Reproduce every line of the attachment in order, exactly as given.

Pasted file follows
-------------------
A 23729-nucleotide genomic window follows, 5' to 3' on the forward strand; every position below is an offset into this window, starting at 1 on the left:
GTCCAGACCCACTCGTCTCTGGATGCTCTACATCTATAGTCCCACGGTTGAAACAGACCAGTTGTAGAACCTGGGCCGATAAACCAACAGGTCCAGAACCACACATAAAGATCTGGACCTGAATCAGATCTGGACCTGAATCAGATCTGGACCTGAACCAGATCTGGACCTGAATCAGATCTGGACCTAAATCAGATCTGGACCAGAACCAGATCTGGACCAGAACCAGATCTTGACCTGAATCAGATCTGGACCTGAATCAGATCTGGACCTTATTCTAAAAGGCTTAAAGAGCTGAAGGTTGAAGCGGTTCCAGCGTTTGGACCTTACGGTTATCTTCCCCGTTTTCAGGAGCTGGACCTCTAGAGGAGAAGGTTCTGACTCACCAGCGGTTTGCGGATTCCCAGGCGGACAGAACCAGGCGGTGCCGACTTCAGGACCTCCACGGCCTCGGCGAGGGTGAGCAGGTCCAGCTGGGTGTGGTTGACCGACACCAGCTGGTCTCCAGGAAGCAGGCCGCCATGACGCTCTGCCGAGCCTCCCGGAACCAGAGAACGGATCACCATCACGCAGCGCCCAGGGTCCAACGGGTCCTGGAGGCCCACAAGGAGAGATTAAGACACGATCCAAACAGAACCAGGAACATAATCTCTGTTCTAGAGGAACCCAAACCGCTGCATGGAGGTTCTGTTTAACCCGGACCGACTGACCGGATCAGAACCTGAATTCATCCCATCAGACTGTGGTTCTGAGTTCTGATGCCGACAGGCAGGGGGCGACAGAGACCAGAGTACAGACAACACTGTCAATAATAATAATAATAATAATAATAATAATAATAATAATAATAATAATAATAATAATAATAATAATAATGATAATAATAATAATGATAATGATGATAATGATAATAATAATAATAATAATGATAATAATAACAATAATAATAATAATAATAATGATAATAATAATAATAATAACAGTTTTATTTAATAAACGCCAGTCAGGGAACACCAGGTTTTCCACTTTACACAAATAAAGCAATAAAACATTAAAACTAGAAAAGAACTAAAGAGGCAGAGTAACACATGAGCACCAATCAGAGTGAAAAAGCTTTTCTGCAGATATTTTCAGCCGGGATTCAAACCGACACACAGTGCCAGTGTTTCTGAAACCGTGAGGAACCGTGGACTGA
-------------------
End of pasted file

A 23729-nucleotide genomic window follows, 5' to 3' on the forward strand; every position below is an offset into this window, starting at 1 on the left:
GTCCAGACCCACTCGTCTCTGGATGCTCTACATCTATAGTCCCACGGTTGAAACAGACCAGTTGTAGAACCTGGGCCGATAAACCAACAGGTCCAGAACCACACATAAAGATCTGGACCTGAATCAGATCTGGACCTGAATCAGATCTGGACCTGAACCAGATCTGGACCTGAATCAGATCTGGACCTAAATCAGATCTGGACCAGAACCAGATCTGGACCAGAACCAGATCTTGACCTGAATCAGATCTGGACCTGAATCAGATCTGGACCTTATTCTAAAAGGCTTAAAGAGCTGAAGGTTGAAGCGGTTCCAGCGTTTGGACCTTACGGTTATCTTCCCCGTTTTCAGGAGCTGGACCTCTAGAGGAGAAGGTTCTGACTCACCAGCGGTTTGCGGATTCCCAGGCGGACAGAACCAGGCGGTGCCGACTTCAGGACCTCCACGGCCTCGGCGAGGGTGAGCAGGTCCAGCTGGGTGTGGTTGACCGACACCAGCTGGTCTCCAGGAAGCAGGCCGCCATGACGCTCTGCCGAGCCTCCCGGAACCAGAGAACGGATCACCATCACGCAGCGCCCAGGGTCCAACGGGTCCTGGAGGCCCACAAGGAGAGATTAAGACACGATCCAAACAGAACCAGGAACATAATCTCTGTTCTAGAGGAACCCAAACCGCTGCATGGAGGTTCTGTTTAACCCGGACCGACTGACCGGATCAGAACCTGAATTCATCCCATCAGACTGTGGTTCTGAGTTCTGATGCCGACAGGCAGGGGGCGACAGAGACCAGAGTACAGACAACACTGTCAATAATAATAATAATAATAATAATAATAATAATAATAATAATAATAATAATAATAATAATAATAATAATGATAATAATAATAATGATAATGATGATAATGATAATAATAATAATAATAATGATAATAATAACAATAATAATAATAATAATAATGATAATAATAATAATAATAACAGTTTTATTTAATAAACGCCAGTCAGGGAACACCAGGTTTTCCACTTTACACAAATAAAGCAATAAAACATTAAAACTAGAAAAGAACTAAAGAGGCAGAGTAACACATGAGCACCAATCAGAGTGAAAAAGCTTTTCTGCAGATATTTTCAGCCGGGATTCAAACCGACACACAGTGCCAGTGTTTCTGAAACCGTGAGGAACCGTGGACTGA